HackerEarth has announced the commencement of their Rural Development Hackathon. Supported by six NGOs; Teach for India, Sattva Group, I DO, Digital Green, U&I and Nirmaan Organization, this unique hackathon has been curated by HackerEarth to find technical solutions for challenges faced by rural India in agriculture, education and healthcare.
The registrations for the hackathon began on December 8th, 2017 and over 1000 participants have already registered. The winning team will be granted INR 50,000 as prize money and the most viable solution will be given a chance to work with the respective NGO for implementation.
More than 70% Indians (around 800 million of the 1 billion Indians) live in rural areas but are not far behind their urban counterparts when it comes to mobile penetration. According to a report by TRAI, there are 499 million mobile subscribers in rural India of which, 109 million use smartphones. Keeping this in mind, the rural development hackathon will favour solutions which have an SMS component along with a partner app for smartphone users. This is to ensure that the solutions support all types of mobile handsets which are used by users, in rural India.
The partner NGOs have identified the problems and challenges faced by rural India and have shortlisted the following themes for the participants to work on –
Due to the lack of quality infrastructure, teachers, materials and limited access, the students in villages face immense problem throughout their schooling. Despite spending over $100 billion on India’s education, the country faces crisis aplenty with no access to basic education, unqualified and uninterested teaching staff, and outdated teaching methods and curriculum. Solutions are required to help these youngsters access the full calibre of the Indian education system.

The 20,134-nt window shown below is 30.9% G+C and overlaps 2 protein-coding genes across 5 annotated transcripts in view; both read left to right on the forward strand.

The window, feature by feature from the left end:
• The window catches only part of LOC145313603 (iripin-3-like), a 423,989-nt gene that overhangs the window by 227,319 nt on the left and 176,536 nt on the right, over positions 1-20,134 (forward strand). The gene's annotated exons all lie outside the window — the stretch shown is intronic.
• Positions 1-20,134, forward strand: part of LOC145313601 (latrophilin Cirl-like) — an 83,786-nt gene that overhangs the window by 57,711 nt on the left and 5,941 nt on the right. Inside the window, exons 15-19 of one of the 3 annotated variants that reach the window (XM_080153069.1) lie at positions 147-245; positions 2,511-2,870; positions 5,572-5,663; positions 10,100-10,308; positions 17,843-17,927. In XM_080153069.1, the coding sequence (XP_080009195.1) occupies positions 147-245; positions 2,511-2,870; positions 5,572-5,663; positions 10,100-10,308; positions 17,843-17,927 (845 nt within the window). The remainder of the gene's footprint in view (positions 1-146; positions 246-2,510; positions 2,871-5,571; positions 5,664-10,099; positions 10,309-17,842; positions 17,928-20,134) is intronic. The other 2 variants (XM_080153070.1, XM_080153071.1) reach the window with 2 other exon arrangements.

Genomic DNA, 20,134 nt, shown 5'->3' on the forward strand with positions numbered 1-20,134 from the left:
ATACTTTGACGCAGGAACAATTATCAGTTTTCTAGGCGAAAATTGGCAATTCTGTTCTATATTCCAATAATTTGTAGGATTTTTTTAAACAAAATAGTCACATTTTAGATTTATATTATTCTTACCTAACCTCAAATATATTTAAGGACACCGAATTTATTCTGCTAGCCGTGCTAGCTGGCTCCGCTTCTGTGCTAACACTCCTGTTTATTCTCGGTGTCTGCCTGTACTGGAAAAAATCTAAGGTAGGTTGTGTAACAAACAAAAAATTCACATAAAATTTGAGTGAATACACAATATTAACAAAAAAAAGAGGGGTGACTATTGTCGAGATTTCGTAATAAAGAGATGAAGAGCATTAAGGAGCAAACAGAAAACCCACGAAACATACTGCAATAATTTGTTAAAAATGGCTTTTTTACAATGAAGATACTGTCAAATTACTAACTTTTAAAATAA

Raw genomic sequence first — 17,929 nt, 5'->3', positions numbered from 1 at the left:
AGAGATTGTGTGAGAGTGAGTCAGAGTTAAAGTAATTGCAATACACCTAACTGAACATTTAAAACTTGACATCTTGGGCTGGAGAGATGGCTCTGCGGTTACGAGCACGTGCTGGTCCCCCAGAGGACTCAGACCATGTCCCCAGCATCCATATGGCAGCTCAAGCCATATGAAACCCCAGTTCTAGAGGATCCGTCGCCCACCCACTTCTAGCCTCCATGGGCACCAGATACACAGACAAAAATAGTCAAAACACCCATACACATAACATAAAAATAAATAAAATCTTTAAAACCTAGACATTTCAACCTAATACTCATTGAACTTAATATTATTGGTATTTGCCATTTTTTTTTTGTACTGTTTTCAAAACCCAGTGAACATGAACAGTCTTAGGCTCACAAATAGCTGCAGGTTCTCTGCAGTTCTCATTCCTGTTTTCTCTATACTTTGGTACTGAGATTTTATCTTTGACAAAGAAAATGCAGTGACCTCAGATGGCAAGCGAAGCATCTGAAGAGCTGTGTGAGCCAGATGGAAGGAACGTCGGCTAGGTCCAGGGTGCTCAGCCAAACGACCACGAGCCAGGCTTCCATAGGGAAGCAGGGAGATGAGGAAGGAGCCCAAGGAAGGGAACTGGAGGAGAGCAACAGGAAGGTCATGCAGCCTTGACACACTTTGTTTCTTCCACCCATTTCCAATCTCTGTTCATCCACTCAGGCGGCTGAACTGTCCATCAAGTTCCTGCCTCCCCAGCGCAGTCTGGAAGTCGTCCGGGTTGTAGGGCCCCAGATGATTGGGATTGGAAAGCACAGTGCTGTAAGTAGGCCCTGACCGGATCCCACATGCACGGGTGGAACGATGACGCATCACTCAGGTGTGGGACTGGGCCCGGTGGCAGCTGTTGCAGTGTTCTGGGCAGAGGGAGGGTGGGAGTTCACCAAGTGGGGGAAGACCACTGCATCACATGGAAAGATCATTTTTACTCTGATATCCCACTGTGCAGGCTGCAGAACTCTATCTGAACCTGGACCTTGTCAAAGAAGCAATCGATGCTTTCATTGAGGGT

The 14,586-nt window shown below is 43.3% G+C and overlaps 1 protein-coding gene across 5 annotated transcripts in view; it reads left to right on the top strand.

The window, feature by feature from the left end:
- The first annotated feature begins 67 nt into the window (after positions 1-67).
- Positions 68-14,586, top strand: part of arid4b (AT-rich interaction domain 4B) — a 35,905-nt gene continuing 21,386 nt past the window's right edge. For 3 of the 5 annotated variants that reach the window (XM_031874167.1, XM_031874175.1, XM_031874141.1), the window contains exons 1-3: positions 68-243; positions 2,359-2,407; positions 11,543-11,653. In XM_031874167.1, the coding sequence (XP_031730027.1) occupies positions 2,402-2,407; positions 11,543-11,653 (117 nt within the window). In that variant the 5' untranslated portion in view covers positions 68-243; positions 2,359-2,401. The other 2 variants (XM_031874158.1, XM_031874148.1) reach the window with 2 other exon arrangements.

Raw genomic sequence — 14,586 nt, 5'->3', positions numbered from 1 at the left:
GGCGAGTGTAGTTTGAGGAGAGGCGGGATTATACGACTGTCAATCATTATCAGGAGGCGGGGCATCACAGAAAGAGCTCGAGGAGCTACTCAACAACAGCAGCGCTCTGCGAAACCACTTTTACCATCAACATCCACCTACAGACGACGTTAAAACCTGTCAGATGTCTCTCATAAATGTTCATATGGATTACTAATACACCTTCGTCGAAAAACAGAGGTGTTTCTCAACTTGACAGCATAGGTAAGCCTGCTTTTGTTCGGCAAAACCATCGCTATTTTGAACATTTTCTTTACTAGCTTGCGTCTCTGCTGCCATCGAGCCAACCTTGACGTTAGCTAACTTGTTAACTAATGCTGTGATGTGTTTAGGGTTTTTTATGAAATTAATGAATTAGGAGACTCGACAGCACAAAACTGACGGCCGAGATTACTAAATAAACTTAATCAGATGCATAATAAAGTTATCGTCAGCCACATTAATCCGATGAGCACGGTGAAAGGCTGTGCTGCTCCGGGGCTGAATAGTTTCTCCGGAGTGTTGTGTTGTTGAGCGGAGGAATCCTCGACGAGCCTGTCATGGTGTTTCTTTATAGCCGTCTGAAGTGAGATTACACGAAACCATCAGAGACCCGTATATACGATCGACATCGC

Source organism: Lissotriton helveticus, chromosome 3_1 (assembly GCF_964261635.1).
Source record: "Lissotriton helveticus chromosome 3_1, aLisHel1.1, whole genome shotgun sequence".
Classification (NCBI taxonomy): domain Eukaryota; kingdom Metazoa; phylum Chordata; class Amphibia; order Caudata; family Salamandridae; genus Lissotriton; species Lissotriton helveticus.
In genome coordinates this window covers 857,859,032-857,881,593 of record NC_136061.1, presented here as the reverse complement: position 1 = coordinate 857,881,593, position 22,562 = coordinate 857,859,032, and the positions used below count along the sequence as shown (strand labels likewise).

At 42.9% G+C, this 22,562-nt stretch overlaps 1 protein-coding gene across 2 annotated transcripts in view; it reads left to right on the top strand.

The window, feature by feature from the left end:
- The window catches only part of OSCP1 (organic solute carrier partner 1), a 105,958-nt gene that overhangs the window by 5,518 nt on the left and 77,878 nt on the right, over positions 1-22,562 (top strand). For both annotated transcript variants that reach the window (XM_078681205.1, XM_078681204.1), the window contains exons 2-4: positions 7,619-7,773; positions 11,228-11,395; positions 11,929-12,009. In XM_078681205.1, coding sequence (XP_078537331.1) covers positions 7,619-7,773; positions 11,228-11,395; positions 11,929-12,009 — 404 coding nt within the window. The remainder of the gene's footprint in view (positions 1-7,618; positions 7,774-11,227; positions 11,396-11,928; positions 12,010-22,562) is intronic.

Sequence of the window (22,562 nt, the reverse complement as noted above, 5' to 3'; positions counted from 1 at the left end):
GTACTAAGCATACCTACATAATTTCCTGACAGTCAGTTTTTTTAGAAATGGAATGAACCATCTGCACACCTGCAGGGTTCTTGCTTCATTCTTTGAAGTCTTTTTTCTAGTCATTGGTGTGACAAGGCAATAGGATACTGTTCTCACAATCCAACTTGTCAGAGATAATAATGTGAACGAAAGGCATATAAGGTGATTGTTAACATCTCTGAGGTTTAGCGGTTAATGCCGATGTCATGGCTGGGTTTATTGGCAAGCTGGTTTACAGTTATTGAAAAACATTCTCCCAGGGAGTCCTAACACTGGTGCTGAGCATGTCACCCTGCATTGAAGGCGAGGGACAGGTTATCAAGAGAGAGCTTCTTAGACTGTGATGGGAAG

There is a considerable disparity between the 1:1000 doctor-population ratio recommended by WHO compared to the current 1:1674 ratio in India. Additional problems such as fewer number of clinics, lack of equipment, superstitious beliefs and unavailability of funds adds to the woes of the underprivileged. In India, quality healthcare during pregnancy, childbirth, and the early days of the newborn continues to be a faraway dream for the low-income groups. Solutions in the healthcare sector will enable rural India to avail the medical services that are currently unavailable to them.
There is a clear disconnect between farmers and consumers in India. Solutions are required to solve a range of problems in agriculture including lack of resources, dependence on imports and steep reduction of farmers’ income. For sustainable outcomes, only the smart application of tech and scientific advances can boost rural growth and agricultural productivity.
Solutions are also sought for issues apart from education, healthcare and agriculture. Participants can identify other problem statements and develop solutions that will support the rural citizens. The solutions developed under this category will support the Nirmaan “Give Back Campaign.” The basic concept/idea is to give back to your motherland.